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Pendleton requests change of venue

Murder trial may be moved to eastern Iowa

Joshua Pendleton

The defense for Joshua Pendleton, the man accused of killing the Rev. Al Henderson in October, motioned on Monday for a change of venue in the first-degree murder case headed to trial.

Pendleton was charged after Fort Dodge police say he killed Henderson, 64, in an Oct. 2 confrontation outside of St. Paul Lutheran Church.

Defense attorneys and state attorneys — who did not resist the motion — have agreed on Scott County’s District Court in Davenport, as the venue for the high-profile Webster County case.

Iowa criminal procedure rules allow for a change of venue when “such degree of prejudice exists … that there is substantial likelihood a fair and impartial trial cannot be preserved.”

The last Webster County first-degree murder trial, in which Tanner King was convicted in the 2018 murders of El Dominic and Marion Rhodes, was moved to Story County after finding an impartial jury pool proved a futile effort, with many potential jurors familiar with the extensive Messenger coverage of the case, Tanner King’s previous criminal convictions or the long list of witnesses entangled in the case.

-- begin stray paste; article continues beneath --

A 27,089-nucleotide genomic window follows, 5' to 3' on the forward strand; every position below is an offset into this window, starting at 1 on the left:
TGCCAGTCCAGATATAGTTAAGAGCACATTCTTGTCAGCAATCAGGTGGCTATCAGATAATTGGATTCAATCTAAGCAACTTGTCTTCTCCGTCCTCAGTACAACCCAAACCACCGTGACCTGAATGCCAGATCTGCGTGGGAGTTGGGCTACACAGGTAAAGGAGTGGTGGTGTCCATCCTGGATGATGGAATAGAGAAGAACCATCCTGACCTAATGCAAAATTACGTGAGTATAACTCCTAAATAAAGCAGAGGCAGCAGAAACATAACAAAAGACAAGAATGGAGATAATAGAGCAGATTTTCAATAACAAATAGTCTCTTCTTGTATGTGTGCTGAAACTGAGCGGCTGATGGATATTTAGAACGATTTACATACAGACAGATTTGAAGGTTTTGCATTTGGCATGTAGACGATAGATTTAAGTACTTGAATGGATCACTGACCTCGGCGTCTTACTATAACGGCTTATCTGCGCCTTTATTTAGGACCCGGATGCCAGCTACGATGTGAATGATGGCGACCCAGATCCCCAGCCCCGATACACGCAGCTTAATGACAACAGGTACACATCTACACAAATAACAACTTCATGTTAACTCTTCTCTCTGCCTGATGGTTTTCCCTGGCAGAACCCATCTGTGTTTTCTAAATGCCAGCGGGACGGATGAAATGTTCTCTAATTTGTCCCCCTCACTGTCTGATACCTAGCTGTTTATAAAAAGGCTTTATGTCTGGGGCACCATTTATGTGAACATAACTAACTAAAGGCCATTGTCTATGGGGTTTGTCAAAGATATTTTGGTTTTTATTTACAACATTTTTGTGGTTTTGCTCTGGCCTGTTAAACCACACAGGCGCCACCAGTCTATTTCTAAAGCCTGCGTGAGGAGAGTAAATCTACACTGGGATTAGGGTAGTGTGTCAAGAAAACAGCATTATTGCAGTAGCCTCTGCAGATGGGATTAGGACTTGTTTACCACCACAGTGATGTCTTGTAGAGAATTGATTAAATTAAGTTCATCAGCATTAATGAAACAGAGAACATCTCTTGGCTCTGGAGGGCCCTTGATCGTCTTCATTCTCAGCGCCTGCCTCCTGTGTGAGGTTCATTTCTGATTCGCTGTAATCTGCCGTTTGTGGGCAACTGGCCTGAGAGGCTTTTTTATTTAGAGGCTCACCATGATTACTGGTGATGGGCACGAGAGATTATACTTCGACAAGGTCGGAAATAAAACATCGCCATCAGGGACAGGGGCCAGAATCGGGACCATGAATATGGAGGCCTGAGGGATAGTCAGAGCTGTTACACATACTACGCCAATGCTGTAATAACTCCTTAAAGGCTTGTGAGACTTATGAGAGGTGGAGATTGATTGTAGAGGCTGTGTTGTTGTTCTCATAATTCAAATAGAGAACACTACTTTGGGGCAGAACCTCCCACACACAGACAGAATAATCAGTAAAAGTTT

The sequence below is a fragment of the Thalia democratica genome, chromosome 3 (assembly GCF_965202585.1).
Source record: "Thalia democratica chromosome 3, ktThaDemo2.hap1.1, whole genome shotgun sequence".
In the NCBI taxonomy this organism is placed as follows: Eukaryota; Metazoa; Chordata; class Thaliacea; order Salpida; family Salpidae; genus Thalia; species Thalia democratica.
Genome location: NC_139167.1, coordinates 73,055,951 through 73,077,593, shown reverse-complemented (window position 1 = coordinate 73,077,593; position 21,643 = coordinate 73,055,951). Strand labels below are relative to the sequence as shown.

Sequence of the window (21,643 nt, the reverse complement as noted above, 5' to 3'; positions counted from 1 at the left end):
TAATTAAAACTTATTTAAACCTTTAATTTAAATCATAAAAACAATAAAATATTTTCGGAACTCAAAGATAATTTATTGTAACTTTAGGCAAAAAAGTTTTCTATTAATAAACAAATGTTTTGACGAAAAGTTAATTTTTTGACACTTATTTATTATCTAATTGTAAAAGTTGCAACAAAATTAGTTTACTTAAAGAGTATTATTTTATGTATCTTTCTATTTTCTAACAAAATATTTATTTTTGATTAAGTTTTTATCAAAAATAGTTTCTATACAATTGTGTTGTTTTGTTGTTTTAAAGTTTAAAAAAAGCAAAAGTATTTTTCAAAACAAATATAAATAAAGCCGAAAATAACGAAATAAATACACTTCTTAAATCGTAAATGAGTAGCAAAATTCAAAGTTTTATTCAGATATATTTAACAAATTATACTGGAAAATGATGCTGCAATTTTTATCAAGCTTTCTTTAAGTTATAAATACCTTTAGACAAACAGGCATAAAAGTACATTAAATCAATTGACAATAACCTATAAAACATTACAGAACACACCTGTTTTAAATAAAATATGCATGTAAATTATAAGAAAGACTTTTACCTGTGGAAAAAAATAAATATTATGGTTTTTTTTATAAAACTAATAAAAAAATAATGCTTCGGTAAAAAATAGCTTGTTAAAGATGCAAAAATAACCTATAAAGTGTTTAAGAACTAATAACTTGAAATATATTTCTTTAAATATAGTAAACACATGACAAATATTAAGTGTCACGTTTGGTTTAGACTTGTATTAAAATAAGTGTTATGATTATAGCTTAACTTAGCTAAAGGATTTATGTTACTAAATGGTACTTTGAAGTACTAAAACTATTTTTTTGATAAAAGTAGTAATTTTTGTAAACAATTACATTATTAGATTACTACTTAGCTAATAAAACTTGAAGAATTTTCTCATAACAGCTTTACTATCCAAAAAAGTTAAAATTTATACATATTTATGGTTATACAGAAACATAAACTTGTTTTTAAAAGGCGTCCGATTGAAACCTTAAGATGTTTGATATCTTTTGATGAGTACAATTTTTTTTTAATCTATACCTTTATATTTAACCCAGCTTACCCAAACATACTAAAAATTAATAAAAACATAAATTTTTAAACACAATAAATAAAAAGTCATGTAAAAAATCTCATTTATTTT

But the issue of jury tampering in that case, presiding District Court Judge Kurt Stoebe said, was “probably the straw that broke the camel’s back.”

Pendleton, charged with first-degree murder and first-degree robbery, was found competent to stand trial in June after being sent to the Iowa Medical and Classification Center (Oakdale) in Coralville for several months, where he received evaluations and treatment.

In January, attorneys for the Fort Dodge man noted they had significant issues preparing for trial with the defendant, who had a documented history of untreated schizophrenia. Now awaiting trial at the Webster County Jail, further proceedings may not happen until at least September.

The Iowa Supreme Court, with an initial moratorium on criminal jury trials until July, extended its precautionary order until September due to looming COVID-19 concerns. A murder trial would require keeping a large number of potential jurors in a room for an extended period of time to conduct jury selection.

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